Facts and Figures
Genre: Sci fi/Fantasy
Run time: 114 mins
In Theaters: Friday 1st November 2013
Box Office Worldwide: $125.5M
Production compaines: Digital Domain, Summit Entertainment, Odd Lot Entertainment, Chartoff Productions, Taleswapper, K/O Paper Products
Contactmusic.com: 3.5 / 5
IMDB: 6.7 / 10
Ender's Game Review
Since this entire story centres on virtual-reality gaming, it's tricky to feel any sense of what's at stake here. But a strong cast and above-average effects work help hold our interest until the requisite dramatic shift takes hold. Along the way, the movie explores some punchy issues such as the nature of true leadership and the morality of war.
It's set in a distant future: Earth has regrouped after an alien invasion, turning to children to harness their quick gaming reflexes and inner fearlessness. Ender (Butterfield) is a 12-year-old who's sure he'll crash out of training like his older sister Valentine (Breslin). But Colonel Graff (Ford) and Major Anderson (Davis) see something in him and send him on to battle school in an orbiting space station. As he shows true leadership potential and a sharp mind for warfare, he's promoted even further, training with iconic hero Rackham (Kingsley) on one of the aliens' former planets. And as he approaches his final exam, there's the sense that the fate of Earth hangs in the balance.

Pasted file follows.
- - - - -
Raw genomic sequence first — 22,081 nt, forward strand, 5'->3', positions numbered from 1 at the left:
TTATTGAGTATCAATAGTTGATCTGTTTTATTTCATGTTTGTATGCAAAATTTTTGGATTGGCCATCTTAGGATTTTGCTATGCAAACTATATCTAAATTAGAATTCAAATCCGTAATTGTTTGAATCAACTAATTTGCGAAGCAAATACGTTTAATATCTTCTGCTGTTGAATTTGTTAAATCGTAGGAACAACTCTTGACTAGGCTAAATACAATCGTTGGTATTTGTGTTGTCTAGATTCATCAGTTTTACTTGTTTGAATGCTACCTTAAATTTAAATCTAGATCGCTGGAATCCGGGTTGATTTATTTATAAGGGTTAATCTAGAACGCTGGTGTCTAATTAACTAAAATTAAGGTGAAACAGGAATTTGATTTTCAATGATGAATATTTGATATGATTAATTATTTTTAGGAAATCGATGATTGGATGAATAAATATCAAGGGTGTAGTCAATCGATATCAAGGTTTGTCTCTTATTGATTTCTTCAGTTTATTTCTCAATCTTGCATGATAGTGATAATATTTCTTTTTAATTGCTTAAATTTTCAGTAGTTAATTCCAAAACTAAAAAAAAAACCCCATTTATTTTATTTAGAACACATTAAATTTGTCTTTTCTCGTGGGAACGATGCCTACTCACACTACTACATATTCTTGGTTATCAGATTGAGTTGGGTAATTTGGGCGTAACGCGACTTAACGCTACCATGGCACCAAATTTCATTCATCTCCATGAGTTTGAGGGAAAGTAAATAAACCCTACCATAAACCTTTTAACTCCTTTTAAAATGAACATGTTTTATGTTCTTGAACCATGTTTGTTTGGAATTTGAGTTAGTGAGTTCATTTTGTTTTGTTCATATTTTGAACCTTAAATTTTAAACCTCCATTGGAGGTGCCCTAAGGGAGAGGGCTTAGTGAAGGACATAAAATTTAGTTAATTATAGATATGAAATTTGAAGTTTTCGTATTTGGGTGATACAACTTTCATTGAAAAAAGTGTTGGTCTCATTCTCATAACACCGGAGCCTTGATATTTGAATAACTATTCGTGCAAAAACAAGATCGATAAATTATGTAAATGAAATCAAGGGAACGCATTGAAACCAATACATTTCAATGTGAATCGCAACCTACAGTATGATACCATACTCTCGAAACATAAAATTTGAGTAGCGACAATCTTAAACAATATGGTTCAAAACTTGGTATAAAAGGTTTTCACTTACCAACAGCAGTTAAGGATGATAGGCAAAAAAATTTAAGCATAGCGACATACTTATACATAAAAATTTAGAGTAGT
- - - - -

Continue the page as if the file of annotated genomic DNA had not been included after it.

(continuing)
Yes, everything Ender does throughout his training is game related, either with digitally created environments or in a weightless battle globe with other cadets. This adds huge possibilities for the script to grapple with moral issues as Ender faces some staggering decisions. But since it's just a simulation, does it really mean anything? Thankfully, Butterfield is a terrific actor who lends the character a steely interior life that catches our interest. And being surrounded by the terrific Ford, Kingsley and Davis helps. As do some intriguing fellow recruits played by Steinfeld, Arias and others.
The central idea is that true leadership comes from consensus rather than a demand for respect. And that the only way to fight honestly is to truly understand your enemy, which creates a problem because when you understand them you begin to love them. This theme really comes to life in the film's final section, which is strikingly thoughtful. Otherwise, this is the kind of movie that will appeal mainly to 12-year-old boys. And they'll find it seriously thrilling.